Friday, July 19, 2013

Watch Dogs and Unbelief

Watch Dogs is one of those games.  One of the games that seems to push its genres in ways that breath new life into them, but almost seems too good to be real.  I had played a bit of Uncharted 1 but that did not prepare me for how awesome part 2 looked: and it lived up to its hype.  Last of Us seems to also push that boundry in a genre that is populated fully with half ass attempts.  Heavy Rain was just a bunch of quick time events with Resident Evil like world navigation.  Hell, Resident Evil 4 was just another Resident Evil.  Gears of War was just another shooter.  Somehow they all turned out to be paragons of their style.  I like to think that I have somewhat of a broad imagination, but several things have jaded my view of what is possible in games.  Let's start in the 90's.

I still have a box of mid to late 90's video game magazines, and let me tell you, if people think internet journalism is full of bullshit, then you have not read a 90's video game magazine.  I go back and read blatantly false reviews about games such as "Plumbers Don't Wear Ties" and good reviews on games advertised all over the magazine when the game is notorious for being horrible today.  So after being burned a few times, I have learned to be discerning with promises of new and innovative gameplay.

Next up on my train of "this has taught you to be a skeptic" is the 2000's MMORPG scene.  This is an era where they did developer videos that lied directly to your face.  The showed off things that never EVER made it into the actual game.  They pretty much promised everything and their sister if you buy the 60 dollar initial release.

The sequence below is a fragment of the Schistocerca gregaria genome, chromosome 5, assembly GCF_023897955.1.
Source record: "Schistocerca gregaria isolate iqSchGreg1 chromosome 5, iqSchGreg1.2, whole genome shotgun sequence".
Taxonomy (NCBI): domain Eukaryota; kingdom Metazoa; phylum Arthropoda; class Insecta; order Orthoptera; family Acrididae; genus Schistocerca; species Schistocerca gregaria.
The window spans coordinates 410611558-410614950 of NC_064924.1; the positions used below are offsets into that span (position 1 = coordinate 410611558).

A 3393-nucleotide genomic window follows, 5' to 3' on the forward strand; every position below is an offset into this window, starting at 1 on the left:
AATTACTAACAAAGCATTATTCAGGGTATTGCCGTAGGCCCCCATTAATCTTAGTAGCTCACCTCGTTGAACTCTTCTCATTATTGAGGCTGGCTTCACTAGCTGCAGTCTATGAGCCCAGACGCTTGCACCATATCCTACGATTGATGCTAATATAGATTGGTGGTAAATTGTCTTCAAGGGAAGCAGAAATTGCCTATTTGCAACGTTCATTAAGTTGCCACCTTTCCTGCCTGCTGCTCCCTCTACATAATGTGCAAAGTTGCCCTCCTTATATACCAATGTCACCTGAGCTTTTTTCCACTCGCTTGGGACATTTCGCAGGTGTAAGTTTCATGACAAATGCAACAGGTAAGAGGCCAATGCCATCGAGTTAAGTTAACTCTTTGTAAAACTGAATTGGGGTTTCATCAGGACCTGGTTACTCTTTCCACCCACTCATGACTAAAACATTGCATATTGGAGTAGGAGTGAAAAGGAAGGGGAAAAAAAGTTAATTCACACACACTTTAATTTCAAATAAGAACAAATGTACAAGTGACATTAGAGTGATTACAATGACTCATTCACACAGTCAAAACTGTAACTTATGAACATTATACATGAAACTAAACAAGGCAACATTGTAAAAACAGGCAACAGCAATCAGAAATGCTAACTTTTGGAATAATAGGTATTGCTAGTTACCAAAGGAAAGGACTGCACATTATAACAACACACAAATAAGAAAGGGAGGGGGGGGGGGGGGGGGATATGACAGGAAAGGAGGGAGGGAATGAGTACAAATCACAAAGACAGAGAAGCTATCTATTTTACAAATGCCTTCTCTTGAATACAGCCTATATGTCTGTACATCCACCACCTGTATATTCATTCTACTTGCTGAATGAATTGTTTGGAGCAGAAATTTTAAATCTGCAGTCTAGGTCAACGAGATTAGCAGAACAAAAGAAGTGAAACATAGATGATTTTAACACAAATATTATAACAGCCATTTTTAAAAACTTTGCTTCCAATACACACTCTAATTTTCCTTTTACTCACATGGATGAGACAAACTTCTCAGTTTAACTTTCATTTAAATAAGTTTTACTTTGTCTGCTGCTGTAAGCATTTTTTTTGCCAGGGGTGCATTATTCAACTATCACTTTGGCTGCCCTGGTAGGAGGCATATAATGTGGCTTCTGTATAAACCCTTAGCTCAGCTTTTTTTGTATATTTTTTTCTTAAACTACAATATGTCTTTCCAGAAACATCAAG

"You going to have housing?"
"Fuck yea we are, the best most awesome player housing ever!  Just... not at release, but its coming"

"What about PVP?"
"the most amazing PVP battlegrounds you can think of, everything is destructable and you can build cities that are useful and different than everyone elses' cities... a few months after release"

"Can you fly?"
"Fuck yea you can fly!(you can't actually fly)"

So when I hear about a game with such ambition that it starts clicking on the "impossible" meter, I kind of ignore it.  For about a year I ignored Watch Dogs.  It sounded too awesome to be true.  Most companies can't get within sight of being on par with Grand Theft Auto, the king of open world games.  Then here comes Watch Dogs claiming to be like Grand Theft Auto but with A.I. driven NPC's and all that hacking and magic spell stuff.  I put it in the bin with all the other GTA-killer claimants.

Then I saw Sony's E3 conference when they showed off the game, and I was very surprised that everything appeared to work.  In video, non-pre-rendered video, in a demo that seemed to tie everything together.  How much was optimized script and how much is actual sandbox, I can't tell, but I definitely pulled the game out of the GTA clone bin and put it in the "maybe pretty awesome" bin(along with Destiny and Transistor).

I've played my share of Open World games.  Red Dead Redemption is sort of made by the same people as GTA, so I don't know if you will count that.  I also played through Infamous, and while it gave me the best feeling of super powers in a game of its type ever, it was a very basic "open world" game, and felt a lot like PS2 era GTA 3, with not many of the updates to the genre in the decade since.

Watch Dogs looks like it might push the envelope AND work as an actual game.

I'll put the E3 Demo video below so you can check it out if you have not.

Tuesday, July 16, 2013

Fighters in the Streets

EVO is over, so talking some Street Fighter is topical.